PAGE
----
December 5th, 1933 saw the end of US prohibition of producing and selling alcohol. A significant time in the history of the United States, even more so for those of us involved in the alcohol industry. And in remembrance, we would like to quickly refresh the memories for those who may have forgotten the impact that those 13 years made on our country, now 85 years later.
Ratified by the 18th Amendment in 1919, enforced by the Volstead Act, and placed into effect in 1920, prohibition had begun with the intent to solve society’s ills. Expectation was that cirrhosis deaths, various medical problems from alcohol, crime, and violence would all drop sharply. And despite all the positive spins by the government, and media outlets, the opposite seemed to have occurred. The now infamous Bootlegging by the masses, and organized crime’s heavy involvement in speakeasys, led to an increase of irresponsible alcohol consumption, and all the problems that come with it. As pressure for success mounted, there was even an incident where the government, under the Calvin Coolidge Administration, had poisoned renatured industrial alcohol intended for illegal production, but even the 10,000+ deaths that it caused couldn’t quell the thirst of the American public.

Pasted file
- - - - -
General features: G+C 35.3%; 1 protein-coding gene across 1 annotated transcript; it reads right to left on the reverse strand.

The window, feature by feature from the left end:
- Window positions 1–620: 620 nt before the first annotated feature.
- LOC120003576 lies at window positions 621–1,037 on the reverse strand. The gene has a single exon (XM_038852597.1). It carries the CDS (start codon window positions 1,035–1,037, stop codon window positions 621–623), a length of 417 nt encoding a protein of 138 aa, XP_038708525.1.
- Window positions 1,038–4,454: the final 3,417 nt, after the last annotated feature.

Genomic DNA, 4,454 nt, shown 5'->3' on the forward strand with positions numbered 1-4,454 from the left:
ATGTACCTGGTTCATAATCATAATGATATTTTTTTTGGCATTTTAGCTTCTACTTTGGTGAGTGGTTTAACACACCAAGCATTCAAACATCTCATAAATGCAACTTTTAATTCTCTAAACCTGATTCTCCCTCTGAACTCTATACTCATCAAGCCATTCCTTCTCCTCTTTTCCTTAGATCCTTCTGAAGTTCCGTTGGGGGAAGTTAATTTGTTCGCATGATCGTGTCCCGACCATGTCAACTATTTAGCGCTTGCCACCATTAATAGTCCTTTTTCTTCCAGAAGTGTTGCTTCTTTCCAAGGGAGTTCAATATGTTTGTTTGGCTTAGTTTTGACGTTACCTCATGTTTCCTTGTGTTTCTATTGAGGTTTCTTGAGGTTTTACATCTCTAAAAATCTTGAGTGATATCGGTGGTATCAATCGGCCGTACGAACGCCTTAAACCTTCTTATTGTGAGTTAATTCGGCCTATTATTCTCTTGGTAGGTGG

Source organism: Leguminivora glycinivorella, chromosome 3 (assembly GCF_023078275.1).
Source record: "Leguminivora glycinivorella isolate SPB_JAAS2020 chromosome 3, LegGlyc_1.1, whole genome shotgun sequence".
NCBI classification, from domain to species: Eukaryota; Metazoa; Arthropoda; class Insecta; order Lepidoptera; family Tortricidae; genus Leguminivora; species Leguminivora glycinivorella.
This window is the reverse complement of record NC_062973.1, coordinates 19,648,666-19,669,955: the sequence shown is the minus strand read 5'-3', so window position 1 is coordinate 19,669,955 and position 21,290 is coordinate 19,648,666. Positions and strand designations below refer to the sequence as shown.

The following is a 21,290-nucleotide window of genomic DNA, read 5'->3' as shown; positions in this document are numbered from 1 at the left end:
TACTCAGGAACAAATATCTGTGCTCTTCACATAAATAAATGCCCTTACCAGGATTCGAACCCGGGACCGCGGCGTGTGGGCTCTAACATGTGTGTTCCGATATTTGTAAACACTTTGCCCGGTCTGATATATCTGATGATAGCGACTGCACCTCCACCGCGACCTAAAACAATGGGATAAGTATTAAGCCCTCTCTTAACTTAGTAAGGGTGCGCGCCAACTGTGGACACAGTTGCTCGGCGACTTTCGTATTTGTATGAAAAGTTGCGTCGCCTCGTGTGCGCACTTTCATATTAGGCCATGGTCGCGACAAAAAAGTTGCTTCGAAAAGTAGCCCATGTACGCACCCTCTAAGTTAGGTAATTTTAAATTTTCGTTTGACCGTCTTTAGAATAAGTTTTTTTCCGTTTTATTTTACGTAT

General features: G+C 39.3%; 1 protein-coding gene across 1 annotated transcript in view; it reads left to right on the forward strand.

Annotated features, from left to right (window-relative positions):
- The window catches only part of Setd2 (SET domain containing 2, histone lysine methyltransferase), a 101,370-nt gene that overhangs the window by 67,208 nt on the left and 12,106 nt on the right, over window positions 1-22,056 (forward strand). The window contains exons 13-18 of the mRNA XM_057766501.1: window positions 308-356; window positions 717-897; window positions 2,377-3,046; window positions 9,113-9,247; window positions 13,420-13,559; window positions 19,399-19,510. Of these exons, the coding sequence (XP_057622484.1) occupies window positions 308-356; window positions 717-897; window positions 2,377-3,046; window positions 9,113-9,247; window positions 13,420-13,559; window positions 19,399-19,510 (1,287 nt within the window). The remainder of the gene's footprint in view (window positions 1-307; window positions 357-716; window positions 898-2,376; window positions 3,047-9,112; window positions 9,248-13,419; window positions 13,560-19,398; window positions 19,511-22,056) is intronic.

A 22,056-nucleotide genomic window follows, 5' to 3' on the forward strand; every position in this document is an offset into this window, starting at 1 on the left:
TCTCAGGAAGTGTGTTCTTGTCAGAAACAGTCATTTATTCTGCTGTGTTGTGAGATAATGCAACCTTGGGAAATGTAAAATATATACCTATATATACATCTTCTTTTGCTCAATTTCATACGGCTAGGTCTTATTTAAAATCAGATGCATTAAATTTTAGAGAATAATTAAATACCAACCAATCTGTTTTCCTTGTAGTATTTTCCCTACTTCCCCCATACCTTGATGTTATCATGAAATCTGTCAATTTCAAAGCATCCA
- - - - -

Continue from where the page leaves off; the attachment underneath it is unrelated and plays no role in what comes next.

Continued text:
Finally, during the Great Depression, the realization of prohibitions inevitable failure, increased spending on its enforcement, and the pinch felt by the continued loss in federal liquor tax fueled much of the argument for the eventual repeal of the 18th Amendment, and ratification of the 21st Amendment.
While prohibition caused a significant setback to the US wine industry, after repeal, the market was flooded with a glut of wines that valued quantity over quality. Interestingly enough, the five Franzia brothers opened their winery around the same time – even courted by their brother-in-law, Ernesto Gallo, but turned down due to low projection of earnings (and we all know how that worked out). All in all, the increase new vine plantings following repeal gave way to what we now have in the massive US wine industry.
It is interesting to think of what may have happened without the mighty push back, that gave us the push forward, to where we are today.